JULY. Hot dogs and figures in a landscape.
By the time we reach July in this part of the world, the cornfields and verges look as if they have blended into one, rebelliously ignoring all boundaries between field and roadside. The grassy verges are pale and golden whilst the still ripening corn is a very similar hue. The gardens are blousy and overblown with everything crowding into one another while the sound of the mowing machine is an almost constant accompaniment. I could not make a diary about our garden without the mower-in-chief putting in an appearance, in this case resplendent in pink shirt to match the border. Painting in gardens presents its own set of challenges and I think mid-summer is one of them. It is very difficult to sort the ‘wood from the trees’ because it is all SO green and chaotic - even the woodpeckers are green. It is now that you have to resist the urge to replicate and instead try to minimize structure and palette with simple choices. , I would not normally go for a view like this one, but as it is a pictorial record of our garden I can’t ignore the seasonal changes altogether.
Fig 1 The Mower. 34cm x 30cm.Watercolour on Khadi Rag paper. The main study in which I use my limited palette of: French Ultramarine, Raw Umber, Hookers Green, Green Gold, Aureolin Yellow and Permanent Rose. The purple is made up of Ultramarine and Permanent Rose. Try to avoid using plain red (i.e. cadmium or Scarlet) to make mauve, it will never work and only ends up a muddy brown.
Fig 1b the Mower. A preliminary ‘blocking in’ of shapes and tones to get an initial sense of the composition. The mowing man does not feature early on, but makes a guest appearance in the final painting. The shadows play quite a big part in this composition and I tried to get them down early on in the proceedings before they disappeared. Knowing where your shadows are positioned is crucial in any painting, even if your pencil outline is eventually absorbed into the wash. Remember that shadows don’t have an outline in real life but if a good shadow shape appears on the scene - draw it in quickly as it may never return. One mistake that people often make is to have the shadows reflecting in different directions - you must know where your source of light is coming from and stick to it.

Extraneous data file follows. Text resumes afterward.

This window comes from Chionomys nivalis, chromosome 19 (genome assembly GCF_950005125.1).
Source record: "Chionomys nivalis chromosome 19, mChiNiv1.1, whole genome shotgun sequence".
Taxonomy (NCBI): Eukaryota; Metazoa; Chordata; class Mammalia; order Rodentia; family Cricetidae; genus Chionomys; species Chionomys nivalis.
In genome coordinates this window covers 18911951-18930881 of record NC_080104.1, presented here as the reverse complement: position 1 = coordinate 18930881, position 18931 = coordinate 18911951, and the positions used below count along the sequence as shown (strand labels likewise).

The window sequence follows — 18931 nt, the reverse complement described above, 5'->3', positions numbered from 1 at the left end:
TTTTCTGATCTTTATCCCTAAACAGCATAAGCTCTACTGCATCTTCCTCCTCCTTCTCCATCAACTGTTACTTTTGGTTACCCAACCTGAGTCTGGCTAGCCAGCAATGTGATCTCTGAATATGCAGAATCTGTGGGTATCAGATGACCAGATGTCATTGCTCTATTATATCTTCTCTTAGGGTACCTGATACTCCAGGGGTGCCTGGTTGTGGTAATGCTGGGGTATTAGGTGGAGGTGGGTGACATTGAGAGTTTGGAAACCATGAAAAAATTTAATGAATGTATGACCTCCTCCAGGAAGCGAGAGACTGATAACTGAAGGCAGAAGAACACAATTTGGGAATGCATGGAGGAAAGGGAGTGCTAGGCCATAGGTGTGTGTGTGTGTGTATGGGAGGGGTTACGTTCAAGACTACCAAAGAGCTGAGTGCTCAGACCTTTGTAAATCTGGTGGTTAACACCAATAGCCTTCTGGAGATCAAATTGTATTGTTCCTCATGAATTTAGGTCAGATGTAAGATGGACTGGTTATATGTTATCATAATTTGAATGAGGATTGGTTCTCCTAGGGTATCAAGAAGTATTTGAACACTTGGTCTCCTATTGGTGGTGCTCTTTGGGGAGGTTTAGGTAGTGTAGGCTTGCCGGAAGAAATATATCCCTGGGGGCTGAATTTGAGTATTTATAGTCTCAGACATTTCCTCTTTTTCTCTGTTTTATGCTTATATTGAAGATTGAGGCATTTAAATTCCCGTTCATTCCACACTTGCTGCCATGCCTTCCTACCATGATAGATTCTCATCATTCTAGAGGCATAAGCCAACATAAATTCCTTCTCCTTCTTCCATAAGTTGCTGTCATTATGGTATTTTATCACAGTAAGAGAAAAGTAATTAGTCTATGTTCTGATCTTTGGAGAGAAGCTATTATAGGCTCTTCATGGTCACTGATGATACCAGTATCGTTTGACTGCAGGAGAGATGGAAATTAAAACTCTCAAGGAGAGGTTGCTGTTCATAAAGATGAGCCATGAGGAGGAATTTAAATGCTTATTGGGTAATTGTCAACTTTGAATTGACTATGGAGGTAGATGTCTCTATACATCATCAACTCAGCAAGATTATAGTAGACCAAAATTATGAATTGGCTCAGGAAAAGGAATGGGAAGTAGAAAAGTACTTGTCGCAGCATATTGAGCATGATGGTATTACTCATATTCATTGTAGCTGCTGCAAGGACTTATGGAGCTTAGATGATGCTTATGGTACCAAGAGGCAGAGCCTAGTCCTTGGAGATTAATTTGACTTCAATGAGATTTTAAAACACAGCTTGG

Fig 1 c) The Mower. Detail in which you can see that I frequently ‘block in ‘working from the background to the foreground adding little moments of importance as I see fit.
Tips on including small figures in a landscape: The inclusion of a human figure can really liven up a composition, however basic and distant it may be - it is a nice addition to your armory. It is important to place the figures as a focal point rather than the main subject; they should lead the eye into the painting but not dominate. I have included a few little images here to give you some ideas and demonstrate that they don’t need to be complicated by such things as arms and legs! If you can’t get to your local life-class (always the best option ) - just try to practice on good natured family or friends so long as they are aware that it is never going to be much of an ego trip. This handy skill takes a bit of practice but will stand you in good stead. The most important thing is for your figures to have movement, so draw them in quickly and see what happens. Dogs and cats and other moving figures can cause issues and don’t get me started on cattle in fields! If you are not careful these can end up looking like a bad attack of acne. Most people tend to overdraw these things; the trick is to observe VERY carefully and then place them with great sensitivity and thought on to the page. Don’t just plonk them anywhere - make sure that they work within your composition.